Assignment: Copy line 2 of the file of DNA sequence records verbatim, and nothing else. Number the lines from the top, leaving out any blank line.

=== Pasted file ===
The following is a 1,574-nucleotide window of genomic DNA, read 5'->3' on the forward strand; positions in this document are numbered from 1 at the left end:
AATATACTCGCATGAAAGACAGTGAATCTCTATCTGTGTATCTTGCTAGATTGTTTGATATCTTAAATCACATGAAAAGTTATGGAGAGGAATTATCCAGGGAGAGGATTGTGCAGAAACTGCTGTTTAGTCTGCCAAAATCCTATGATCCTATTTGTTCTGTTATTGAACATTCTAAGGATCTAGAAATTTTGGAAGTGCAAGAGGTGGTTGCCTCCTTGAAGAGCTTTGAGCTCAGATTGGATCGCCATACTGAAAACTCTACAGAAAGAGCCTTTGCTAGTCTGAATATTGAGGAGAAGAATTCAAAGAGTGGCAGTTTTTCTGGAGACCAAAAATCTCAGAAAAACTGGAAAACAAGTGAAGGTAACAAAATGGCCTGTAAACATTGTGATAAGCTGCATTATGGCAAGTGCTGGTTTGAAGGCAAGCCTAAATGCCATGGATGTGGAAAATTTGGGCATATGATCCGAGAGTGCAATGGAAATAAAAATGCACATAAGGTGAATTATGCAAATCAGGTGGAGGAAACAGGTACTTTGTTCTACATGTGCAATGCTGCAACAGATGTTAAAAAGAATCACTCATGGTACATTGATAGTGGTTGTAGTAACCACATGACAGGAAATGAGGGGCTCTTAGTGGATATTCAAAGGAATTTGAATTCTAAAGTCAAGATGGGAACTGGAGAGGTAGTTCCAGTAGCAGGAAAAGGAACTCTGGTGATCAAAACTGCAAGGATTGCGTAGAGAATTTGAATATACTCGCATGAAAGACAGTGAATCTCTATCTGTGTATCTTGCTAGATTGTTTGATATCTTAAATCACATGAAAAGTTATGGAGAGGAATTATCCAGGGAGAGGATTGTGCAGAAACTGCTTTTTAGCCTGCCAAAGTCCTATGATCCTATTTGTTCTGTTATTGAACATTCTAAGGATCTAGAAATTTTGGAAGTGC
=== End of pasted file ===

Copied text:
AATATACTCGCATGAAAGACAGTGAATCTCTATCTGTGTATCTTGCTAGATTGTTTGATATCTTAAATCACATGAAAAGTTATGGAGAGGAATTATCCAGGGAGAGGATTGTGCAGAAACTGCTGTTTAGTCTGCCAAAATCCTATGATCCTATTTGTTCTGTTATTGAACATTCTAAGGATCTAGAAATTTTGGAAGTGCAAGAGGTGGTTGCCTCCTTGAAGAGCTTTGAGCTCAGATTGGATCGCCATACTGAAAACTCTACAGAAAGAGCCTTTGCTAGTCTGAATATTGAGGAGAAGAATTCAAAGAGTGGCAGTTTTTCTGGAGACCAAAAATCTCAGAAAAACTGGAAAACAAGTGAAGGTAACAAAATGGCCTGTAAACATTGTGATAAGCTGCATTATGGCAAGTGCTGGTTTGAAGGCAAGCCTAAATGCCATGGATGTGGAAAATTTGGGCATATGATCCGAGAGTGCAATGGAAATAAAAATGCACATAAGGTGAATTATGCAAATCAGGTGGAGGAAACAGGTACTTTGTTCTACATGTGCAATGCTGCAACAGATGTTAAAAAGAATCACTCATGGTACATTGATAGTGGTTGTAGTAACCACATGACAGGAAATGAGGGGCTCTTAGTGGATATTCAAAGGAATTTGAATTCTAAAGTCAAGATGGGAACTGGAGAGGTAGTTCCAGTAGCAGGAAAAGGAACTCTGGTGATCAAAACTGCAAGGATTGCGTAGAGAATTTGAATATACTCGCATGAAAGACAGTGAATCTCTATCTGTGTATCTTGCTAGATTGTTTGATATCTTAAATCACATGAAAAGTTATGGAGAGGAATTATCCAGGGAGAGGATTGTGCAGAAACTGCTTTTTAGCCTGCCAAAGTCCTATGATCCTATTTGTTCTGTTATTGAACATTCTAAGGATCTAGAAATTTTGGAAGTGC